The fall in the level of productivity in the utilities industry is also related to large investments, which have been necessary to deal with some of the fundamental structural challenges facing the industry, but these investments have not necessarily resulted in higher quantities of measured output. Part of the surge in investment over recent years reflects a significant catch-up that has required rapid growth in utilities’ workforces after a period in the 1990s when investment and employment in the industry were falling.”
The reality, in other words, does not fit the metaphor of lazy workers, unions screwing everything up, etc. Heavy capital accumulation in mining because of the boom and what is probably over investment in infrastructure, especially in energy, has resulted in lower output per dollar allocated.
What is needed, with such a flimsy indicator as productivity, is a number of other analyses to be run parallel with its use. For one thing, about two thirds of productivity gains come from capital investment, not improved work patterns. This is to some extent a false dichotomy (workers have to use the new technology well), but it does indicate an obvious fact. There are limits to how much harder workers can work. But there are no limits to how much technology can be improved or how much smarter workers can work. So what is needed is not so much a quantitative measure of input-output but a qualitative measure of brains-output. What Peter Drucker called the knowledge economy. Of course, qualitative measures are not the strong suit of economists, but that is what is needed. It is especially important in areas of the economy that are not simple consumer products, such as health and education. Input-output analyses work well enough when you are talking cars or shoes or plasma TVs. Same in mining. But in many of the more complex service sectors, that is far too simplistic.And what the Reserve Bank is showing is that in Australia there are big questions about the validity of the capital investment.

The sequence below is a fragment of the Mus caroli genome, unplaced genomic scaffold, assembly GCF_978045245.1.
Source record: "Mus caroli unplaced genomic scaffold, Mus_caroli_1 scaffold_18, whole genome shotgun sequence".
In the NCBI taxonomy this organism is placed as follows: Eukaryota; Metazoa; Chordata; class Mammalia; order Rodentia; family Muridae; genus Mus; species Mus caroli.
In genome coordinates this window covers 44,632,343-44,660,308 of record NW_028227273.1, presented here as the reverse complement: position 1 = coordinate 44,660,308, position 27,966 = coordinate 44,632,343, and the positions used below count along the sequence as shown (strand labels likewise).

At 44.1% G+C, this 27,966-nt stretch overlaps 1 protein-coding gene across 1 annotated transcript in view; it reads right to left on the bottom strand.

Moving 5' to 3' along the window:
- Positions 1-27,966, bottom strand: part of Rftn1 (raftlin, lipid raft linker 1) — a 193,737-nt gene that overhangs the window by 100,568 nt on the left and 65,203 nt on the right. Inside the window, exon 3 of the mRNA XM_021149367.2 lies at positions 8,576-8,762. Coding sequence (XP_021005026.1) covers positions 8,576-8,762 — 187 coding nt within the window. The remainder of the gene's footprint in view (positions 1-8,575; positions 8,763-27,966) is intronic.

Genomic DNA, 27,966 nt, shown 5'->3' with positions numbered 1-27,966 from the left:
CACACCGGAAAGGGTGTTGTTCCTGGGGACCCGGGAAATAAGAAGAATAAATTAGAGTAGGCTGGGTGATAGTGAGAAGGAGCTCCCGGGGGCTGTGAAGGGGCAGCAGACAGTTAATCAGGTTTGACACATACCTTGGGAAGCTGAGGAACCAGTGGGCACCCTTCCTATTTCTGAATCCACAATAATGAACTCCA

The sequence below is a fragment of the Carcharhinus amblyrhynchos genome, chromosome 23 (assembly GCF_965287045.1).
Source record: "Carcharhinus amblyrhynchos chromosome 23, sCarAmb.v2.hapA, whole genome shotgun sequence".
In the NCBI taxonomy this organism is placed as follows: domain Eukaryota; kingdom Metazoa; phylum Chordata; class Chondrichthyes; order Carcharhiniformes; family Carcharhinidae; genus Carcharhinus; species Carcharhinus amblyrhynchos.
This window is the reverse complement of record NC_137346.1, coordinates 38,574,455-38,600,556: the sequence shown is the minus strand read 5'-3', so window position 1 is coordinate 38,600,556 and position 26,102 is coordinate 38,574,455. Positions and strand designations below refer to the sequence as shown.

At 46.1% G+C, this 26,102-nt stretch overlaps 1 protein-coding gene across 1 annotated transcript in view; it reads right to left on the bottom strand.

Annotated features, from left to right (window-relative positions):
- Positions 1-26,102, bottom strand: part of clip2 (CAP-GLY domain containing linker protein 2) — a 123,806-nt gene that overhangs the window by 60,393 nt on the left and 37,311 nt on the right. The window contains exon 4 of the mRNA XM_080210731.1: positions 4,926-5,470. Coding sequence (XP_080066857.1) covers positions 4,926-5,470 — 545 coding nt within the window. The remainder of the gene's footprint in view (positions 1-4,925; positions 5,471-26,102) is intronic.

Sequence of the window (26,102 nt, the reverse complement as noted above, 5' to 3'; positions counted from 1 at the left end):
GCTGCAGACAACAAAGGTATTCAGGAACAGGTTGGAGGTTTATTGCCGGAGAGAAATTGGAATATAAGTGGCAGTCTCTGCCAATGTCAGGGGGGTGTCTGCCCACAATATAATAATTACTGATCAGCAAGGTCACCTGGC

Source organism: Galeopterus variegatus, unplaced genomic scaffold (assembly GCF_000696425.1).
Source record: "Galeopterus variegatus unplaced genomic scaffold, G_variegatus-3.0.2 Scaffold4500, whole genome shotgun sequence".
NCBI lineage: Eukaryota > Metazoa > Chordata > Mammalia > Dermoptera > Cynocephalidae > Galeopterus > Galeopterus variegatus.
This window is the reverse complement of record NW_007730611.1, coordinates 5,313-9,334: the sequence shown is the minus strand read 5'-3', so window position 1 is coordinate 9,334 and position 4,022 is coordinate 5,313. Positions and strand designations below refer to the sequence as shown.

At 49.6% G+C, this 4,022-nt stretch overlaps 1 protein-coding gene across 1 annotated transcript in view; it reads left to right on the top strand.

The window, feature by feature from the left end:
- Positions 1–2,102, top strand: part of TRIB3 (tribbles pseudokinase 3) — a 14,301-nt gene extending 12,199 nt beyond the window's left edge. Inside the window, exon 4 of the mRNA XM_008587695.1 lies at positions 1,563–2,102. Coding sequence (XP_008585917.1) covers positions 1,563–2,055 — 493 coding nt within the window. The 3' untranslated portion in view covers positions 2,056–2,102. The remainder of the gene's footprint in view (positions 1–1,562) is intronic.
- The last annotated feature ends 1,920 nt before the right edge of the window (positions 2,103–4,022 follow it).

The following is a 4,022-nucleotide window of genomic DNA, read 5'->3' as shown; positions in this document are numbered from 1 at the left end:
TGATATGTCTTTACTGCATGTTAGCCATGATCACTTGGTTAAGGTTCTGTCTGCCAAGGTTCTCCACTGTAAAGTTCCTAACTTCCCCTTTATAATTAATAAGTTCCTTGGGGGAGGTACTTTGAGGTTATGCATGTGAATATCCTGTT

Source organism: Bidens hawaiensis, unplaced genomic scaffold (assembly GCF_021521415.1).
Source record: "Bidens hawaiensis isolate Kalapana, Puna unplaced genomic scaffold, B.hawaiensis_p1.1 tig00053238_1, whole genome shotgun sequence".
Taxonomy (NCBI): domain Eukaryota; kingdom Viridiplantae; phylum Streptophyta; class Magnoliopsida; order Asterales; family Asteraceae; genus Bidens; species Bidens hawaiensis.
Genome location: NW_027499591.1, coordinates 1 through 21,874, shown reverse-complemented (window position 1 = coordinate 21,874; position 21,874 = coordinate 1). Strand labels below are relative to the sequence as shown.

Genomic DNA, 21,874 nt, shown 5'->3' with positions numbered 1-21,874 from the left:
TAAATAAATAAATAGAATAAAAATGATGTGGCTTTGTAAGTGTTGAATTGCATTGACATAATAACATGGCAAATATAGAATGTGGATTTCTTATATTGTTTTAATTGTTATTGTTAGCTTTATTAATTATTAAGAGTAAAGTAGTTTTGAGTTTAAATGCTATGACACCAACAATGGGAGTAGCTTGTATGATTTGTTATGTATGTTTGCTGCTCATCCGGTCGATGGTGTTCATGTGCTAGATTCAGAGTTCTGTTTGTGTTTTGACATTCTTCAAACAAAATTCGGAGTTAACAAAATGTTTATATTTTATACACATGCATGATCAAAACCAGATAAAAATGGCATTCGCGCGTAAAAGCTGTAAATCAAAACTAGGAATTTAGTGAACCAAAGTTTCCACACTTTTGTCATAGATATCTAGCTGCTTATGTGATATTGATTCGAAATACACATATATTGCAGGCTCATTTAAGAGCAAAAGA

Second, the really big improvements, productivity or otherwise, come from advances in systems. This is a perennial problem in the atomistic approach to economic activity. The assumption that the only way forward is each firm improving their activity individually because competition is fierce. That is only part of the story. If the individual firms persist with the same practices, then you often do not get system wide advances. And in the utilities sector, in particular, what is needed is system wide advances, a new way of configuring things that is more distributive and adaptable.